Architecturally, churches have always been beautiful, constructed with the intent of glorifying God. An abandoned church is a shame regardless of religious affiliation; leaving empty and unused something built with care and intricacy. More and more, however, abandoned churches are being hollowed out and converted into something with a new function.
It makes sense – why spend time and money building something that’s only going to look half as good, when you could just use what’s already there? It’s a preservation of resources and it protects the environment, discouraging redundant construction in an age when its become increasingly important. But where exactly are these church conversions? And what are they being used for?
Take a look at this home in Denver, Colorado, priced at a staggering $2.3 million. The property is absolutely stunning, covering a massive 5,300 square feet and constructed from striking red bricks. They even left the stained glass windows in for good measure.
How about this book store in the Netherlands? Converted from a 700-year-old Dominican church, nothing highlights the importance of literature greater than housing it in a building previously used for worship.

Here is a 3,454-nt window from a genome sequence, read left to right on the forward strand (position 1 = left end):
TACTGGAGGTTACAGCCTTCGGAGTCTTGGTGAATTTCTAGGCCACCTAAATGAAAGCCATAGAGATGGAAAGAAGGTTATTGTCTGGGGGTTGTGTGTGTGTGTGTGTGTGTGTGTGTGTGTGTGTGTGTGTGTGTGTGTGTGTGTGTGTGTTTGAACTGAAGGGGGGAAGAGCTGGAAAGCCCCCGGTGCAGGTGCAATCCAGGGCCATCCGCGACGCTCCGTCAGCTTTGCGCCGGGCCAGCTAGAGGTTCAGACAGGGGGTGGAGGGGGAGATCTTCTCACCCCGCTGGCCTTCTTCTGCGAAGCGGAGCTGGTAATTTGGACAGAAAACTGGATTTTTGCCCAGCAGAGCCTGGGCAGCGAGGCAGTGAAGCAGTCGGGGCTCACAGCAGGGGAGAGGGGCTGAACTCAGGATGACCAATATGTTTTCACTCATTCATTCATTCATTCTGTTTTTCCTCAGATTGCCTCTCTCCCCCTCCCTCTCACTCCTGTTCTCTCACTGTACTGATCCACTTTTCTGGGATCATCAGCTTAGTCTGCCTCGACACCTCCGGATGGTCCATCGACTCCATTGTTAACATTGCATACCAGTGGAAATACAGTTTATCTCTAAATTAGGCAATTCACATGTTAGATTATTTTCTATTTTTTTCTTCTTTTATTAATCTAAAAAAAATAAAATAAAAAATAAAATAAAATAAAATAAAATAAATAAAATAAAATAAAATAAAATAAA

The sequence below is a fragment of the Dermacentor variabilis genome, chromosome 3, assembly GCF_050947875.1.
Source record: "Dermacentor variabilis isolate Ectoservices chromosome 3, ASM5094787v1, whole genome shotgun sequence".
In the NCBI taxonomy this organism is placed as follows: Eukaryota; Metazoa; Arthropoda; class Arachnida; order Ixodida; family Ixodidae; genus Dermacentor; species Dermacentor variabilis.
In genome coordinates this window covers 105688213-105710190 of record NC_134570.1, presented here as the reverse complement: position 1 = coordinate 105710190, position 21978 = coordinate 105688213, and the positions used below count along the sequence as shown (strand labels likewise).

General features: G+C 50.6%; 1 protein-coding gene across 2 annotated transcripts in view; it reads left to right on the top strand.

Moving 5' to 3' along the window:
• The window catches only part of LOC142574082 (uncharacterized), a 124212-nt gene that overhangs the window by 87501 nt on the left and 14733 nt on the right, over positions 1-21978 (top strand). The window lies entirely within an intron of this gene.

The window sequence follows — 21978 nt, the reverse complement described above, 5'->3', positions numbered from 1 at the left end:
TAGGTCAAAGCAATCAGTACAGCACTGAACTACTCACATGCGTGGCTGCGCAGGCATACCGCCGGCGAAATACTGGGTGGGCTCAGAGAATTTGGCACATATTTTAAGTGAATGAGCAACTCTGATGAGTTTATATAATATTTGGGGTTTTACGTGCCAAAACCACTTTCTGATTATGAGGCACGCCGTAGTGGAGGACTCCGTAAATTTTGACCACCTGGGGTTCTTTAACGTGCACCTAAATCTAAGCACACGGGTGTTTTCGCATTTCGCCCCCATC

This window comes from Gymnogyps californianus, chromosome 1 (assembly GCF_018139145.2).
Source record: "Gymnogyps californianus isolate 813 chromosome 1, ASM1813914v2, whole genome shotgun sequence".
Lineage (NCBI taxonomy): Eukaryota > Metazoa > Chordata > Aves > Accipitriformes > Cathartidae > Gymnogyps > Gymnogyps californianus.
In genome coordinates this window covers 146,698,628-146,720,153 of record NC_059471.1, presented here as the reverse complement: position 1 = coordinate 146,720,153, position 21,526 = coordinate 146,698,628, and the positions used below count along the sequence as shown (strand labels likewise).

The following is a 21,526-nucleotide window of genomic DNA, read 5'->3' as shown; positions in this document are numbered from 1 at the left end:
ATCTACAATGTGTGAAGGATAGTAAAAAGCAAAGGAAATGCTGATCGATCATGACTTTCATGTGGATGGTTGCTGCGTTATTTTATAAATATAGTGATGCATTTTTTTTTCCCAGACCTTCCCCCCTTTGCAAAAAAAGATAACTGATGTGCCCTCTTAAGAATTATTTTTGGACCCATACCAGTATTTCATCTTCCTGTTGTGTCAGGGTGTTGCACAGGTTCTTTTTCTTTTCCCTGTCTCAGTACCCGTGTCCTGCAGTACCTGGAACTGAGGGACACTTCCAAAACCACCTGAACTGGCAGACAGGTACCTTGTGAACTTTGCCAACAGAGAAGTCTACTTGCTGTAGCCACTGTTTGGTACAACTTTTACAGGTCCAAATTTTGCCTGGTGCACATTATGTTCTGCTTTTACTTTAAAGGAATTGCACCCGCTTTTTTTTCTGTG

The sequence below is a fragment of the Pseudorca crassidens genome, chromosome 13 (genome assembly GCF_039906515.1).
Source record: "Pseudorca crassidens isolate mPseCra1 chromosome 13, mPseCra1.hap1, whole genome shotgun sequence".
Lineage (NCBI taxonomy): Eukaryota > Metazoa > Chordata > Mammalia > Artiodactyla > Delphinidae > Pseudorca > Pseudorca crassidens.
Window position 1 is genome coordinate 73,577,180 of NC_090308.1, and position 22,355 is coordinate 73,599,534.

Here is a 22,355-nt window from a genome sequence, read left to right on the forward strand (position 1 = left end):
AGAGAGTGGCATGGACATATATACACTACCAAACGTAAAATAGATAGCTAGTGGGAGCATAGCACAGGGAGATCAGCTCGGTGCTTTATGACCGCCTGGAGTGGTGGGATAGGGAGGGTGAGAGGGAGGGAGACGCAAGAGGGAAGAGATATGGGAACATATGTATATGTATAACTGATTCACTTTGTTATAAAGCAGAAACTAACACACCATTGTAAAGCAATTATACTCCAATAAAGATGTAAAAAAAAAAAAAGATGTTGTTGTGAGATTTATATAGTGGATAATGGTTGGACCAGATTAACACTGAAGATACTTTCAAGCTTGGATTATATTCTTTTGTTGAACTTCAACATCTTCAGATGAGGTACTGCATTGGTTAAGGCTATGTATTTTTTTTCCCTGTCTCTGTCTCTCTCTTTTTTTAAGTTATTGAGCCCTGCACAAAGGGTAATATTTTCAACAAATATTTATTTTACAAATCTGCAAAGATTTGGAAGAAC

Tesco may seem like it’s taking over the world, but it’s got a long way to go if it wants to top religion. It’s one thing to convert a church into a private home, it’s another to couple it with one of the world’s largest businesses. Tesco supermarkets typically have a fairly bland, uniform architecture – how strange must it be, then, to do the shopping here?
Situated on the Lisburn Road in Northern Ireland, Ulsterville Presbyterian Church was converted into restaurant Saphyre, offering gorgeous food and a spectacular view.
St Matthew’s Church, Littleport, Cambridgeshire.
To date, thousands of churches have been sold for renovation and conversion, and the trend shows no sign of slowing down. According to the Christian Research group, of the near 50,000 churches that are currently in use, around 10 per cent will be redundant by 2020, paving the way for many more intriguing architectural transitions.
by Brian Wilson